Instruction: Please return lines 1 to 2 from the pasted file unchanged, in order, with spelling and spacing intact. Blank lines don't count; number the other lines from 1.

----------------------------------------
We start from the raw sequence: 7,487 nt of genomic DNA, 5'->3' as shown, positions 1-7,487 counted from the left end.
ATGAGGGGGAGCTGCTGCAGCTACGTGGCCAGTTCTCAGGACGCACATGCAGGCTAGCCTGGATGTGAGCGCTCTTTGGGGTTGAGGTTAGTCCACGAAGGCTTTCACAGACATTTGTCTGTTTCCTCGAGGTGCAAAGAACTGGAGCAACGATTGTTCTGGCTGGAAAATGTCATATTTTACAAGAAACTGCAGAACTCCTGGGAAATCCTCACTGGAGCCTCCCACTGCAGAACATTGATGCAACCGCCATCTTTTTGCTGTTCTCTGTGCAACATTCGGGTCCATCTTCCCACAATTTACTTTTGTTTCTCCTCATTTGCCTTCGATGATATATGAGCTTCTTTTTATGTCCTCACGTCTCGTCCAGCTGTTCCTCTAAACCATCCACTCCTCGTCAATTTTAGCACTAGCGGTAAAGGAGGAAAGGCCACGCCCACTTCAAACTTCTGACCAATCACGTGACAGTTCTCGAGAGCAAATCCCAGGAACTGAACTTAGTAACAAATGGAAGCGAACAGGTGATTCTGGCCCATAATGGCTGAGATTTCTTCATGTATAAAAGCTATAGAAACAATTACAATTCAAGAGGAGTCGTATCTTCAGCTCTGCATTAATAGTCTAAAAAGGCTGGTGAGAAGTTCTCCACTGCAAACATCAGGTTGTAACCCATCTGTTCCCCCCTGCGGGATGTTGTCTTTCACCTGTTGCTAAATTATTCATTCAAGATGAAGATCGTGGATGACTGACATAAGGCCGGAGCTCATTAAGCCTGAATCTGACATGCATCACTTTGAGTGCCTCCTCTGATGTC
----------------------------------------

We start from the raw sequence: 7,487 nt of genomic DNA, 5'->3' as shown, positions 1-7,487 counted from the left end.
ATGAGGGGGAGCTGCTGCAGCTACGTGGCCAGTTCTCAGGACGCACATGCAGGCTAGCCTGGATGTGAGCGCTCTTTGGGGTTGAGGTTAGTCCACGAAGGCTTTCACAGACATTTGTCTGTTTCCTCGAGGTGCAAAGAACTGGAGCAACGATTGTTCTGGCTGGAAAATGTCATATTTTACAAGAAACTGCAGAACTCCTGGGAAATCCTCACTGGAGCCTCCCACTGCAGAACATTGATGCAACCGCCATCTTTTTGCTGTTCTCTGTGCAACATTCGGGTCCATCTTCCCACAATTTACTTTTGTTTCTCCTCATTTGCCTTCGATGATATATGAGCTTCTTTTTATGTCCTCACGTCTCGTCCAGCTGTTCCTCTAAACCATCCACTCCTCGTCAATTTTAGCACTAGCGGTAAAGGAGGAAAGGCCACGCCCACTTCAAACTTCTGACCAATCACGTGACAGTTCTCGAGAGCAAATCCCAGGAACTGAACTTAGTAACAAATGGAAGCGAACAGGTGATTCTGGCCCATAATGGCTGAGATTTCTTCATGTATAAAAGCTATAGAAACAATTACAATTCAAGAGGAGTCGTATCTTCAGCTCTGCATTAATAGTCTAAAAAGGCTGGTGAGAAGTTCTCCACTGCAAACATCAGGTTGTAACCCATCTGTTCCCCCCTGCGGGATGTTGTCTTTCACCTGTTGCTAAATTATTCATTCAAGATGAAGATCGTGGATGACTGACATAAGGCCGGAGCTCATTAAGCCTGAATCTGACATGCATCACTTTGAGTGCCTCCTCTGATGTC